In a small town a pub’s Christmas party is something to look forward to. Possibly not the party itself but certainly the gossip and tales that residually flicker off from the event in the days and weeks afterwards. Scuffles, couplings, drunken states; it’s all good small town gossip. For Murray, however, the party itself presented its chance. His opportunity. His feelings for Morven had awoken a new, fledgling resolve within him to ‘get his life together’ as it were. He would ditch the substances, or at least curb his intake. He would become the kind of man that would deserve a woman like Morven in his life. A new suit was bought, his shoes were shined, his hair professionally cut (rather than taking the clippers to his own head as was his modus operandi); he was ready. He would make his play. Reveal himself. Reveal his feelings. And the plan was a good one. Flawless even. Or it would have been, if he hadn’t have walked in and seen his younger brother Iain kissing the object of his objections. He turned and fled. Angry. Disgusted. Violent. In one split-second tinsel-laden scene he had seen his future ripped out from under him. By Iain. By his own brother.

As Iain’s relationship with Morven grew from strength to strength, his relationship with his older brother seemed to stagnate. For why, Iain could not tell. Murray grew distant, cold. Immersing himself in exercise; finding a new interest in running, swimming, in visits to the gym. He now barely visited the local, choosing to drink (if at all) in the relative comfort of his own one bedroom flat. Iain’s calls would go unanswered. His attempts to reach out dismissed. He needed his brother’s advice; was now the time to propose to Morven? Should he wait until he had finished police training? Wait until he had some money behind him? He needed advice, sage or otherwise. He needed his brother. But Murray was already far down a path that would see the two of them ripped apart before much longer. Thousands of miles of sea and sand between them. Within months a newly-fit and focussed Murray had joined the army. His Blackwatch battalion were off to Afghanistan.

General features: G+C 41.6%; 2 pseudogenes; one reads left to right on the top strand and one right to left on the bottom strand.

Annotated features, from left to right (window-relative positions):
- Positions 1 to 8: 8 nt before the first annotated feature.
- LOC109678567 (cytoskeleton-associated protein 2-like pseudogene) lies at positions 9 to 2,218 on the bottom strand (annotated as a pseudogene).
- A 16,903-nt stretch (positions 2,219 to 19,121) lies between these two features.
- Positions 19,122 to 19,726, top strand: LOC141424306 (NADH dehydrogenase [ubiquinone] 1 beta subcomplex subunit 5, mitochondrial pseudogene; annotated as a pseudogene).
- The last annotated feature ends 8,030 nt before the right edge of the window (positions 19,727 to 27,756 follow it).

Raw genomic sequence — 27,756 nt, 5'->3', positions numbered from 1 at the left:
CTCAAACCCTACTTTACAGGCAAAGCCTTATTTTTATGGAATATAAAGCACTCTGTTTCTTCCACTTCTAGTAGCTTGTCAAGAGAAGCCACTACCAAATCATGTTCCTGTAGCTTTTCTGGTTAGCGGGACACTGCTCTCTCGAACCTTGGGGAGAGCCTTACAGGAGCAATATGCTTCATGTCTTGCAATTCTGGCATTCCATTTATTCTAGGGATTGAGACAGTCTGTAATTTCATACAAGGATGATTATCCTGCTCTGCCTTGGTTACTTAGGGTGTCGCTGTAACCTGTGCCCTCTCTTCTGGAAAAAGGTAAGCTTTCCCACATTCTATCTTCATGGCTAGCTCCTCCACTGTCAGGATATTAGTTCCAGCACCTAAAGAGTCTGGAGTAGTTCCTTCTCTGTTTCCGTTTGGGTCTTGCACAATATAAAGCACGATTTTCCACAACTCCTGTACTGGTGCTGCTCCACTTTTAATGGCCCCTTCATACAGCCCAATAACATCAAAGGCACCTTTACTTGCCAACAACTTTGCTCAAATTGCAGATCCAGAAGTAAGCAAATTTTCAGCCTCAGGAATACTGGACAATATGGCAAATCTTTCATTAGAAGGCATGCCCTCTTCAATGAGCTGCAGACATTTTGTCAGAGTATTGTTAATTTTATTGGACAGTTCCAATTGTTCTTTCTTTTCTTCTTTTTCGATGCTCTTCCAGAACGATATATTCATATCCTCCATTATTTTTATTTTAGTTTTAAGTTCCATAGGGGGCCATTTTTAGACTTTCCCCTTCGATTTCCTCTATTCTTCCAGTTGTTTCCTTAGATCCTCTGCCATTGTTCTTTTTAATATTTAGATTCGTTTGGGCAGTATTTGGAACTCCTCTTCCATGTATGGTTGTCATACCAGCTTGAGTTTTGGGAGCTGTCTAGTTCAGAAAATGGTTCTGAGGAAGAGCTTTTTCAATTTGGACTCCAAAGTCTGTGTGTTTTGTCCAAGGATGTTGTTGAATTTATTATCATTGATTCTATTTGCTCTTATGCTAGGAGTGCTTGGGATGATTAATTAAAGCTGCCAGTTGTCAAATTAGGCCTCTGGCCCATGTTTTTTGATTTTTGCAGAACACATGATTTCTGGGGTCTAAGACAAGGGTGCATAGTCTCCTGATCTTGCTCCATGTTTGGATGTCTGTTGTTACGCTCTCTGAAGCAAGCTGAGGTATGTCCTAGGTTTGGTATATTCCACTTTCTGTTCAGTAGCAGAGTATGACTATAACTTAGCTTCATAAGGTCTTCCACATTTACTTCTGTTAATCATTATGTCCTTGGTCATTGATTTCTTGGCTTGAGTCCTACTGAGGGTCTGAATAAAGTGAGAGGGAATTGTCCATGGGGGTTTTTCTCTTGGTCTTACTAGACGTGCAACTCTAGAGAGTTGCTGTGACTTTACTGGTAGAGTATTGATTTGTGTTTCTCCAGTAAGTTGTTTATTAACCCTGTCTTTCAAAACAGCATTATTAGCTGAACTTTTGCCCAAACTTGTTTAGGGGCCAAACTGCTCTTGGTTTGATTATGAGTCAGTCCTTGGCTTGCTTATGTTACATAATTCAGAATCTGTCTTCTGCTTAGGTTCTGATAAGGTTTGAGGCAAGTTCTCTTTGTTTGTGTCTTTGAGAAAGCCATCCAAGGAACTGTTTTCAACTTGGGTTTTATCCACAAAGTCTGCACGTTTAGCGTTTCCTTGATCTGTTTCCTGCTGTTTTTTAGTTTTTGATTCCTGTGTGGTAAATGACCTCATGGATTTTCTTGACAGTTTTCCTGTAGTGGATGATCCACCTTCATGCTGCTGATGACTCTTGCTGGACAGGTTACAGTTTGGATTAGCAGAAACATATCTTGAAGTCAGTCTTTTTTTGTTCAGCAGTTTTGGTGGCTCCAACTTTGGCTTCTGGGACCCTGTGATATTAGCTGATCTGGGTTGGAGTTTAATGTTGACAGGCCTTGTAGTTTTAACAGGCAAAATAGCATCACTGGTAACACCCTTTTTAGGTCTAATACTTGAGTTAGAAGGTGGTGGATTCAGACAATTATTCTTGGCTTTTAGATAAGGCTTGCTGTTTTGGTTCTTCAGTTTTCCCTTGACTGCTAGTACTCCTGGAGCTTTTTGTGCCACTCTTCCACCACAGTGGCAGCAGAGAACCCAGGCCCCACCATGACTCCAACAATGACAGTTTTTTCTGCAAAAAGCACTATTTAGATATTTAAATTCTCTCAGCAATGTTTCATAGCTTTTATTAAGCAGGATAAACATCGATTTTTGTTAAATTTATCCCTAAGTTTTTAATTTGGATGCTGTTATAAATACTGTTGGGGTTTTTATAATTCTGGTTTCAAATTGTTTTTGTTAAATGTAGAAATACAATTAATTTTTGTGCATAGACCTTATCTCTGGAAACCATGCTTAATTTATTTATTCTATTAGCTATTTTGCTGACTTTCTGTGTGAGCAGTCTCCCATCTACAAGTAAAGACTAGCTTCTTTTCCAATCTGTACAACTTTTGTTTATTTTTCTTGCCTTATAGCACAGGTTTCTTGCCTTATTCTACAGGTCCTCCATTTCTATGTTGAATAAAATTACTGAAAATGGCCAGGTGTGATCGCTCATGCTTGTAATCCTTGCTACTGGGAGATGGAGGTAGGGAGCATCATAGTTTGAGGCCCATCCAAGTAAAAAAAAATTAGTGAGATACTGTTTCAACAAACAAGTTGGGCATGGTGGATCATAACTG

Iain’s heart sank. Afghanistan. Kabul. What possessed him? His brother? The shunner of authority, the carefree spirit. Off to join the army. A six month deployment turned into a year. A year subsequently turned into several. Iain barely received word, good or otherwise, from his brother. Not even a congratulatory letter or telegram celebrating Iain’s marriage to Morven. Or even the birth of their first child, Murray’s nephew. Nor a peep about Iain’s blossoming career in the police force. To Iain his brother was lost. Lost in the sands of the Middle East. Lost beneath a hail of bullets and IEDs. Lost. To Murray, for the first time in his life, he felt as if he belonged. It was a cliché, as staid and reproduced as any other, but he felt a kinship with his army brothers and sisters. An assurance, a confidence that they had his back and he theirs. Betrayal had no place in this life, in that moment. Death, however, sadly did. On his sixth patrol, he and his comrades walked straight into a hail of sniper and machine gun fire. Eight of Murray’s fellow soldiers lost their lives that day. Murray himself suffered a wound to his abdomen however, miraculously, escaped largely unscathed. Physically at least. Mentally, this was just the beginning of a long eternal struggle with PTSD. The images of his closest brothers and sisters being mown down, like a hot knife through butter, only yards from him – their blood staining his shoes, his clothes, congealing into the burning hot sand – would never leave him. For him, the pain was too much. Remaining in the army was too much. For Murray Macmaster it was time to come home.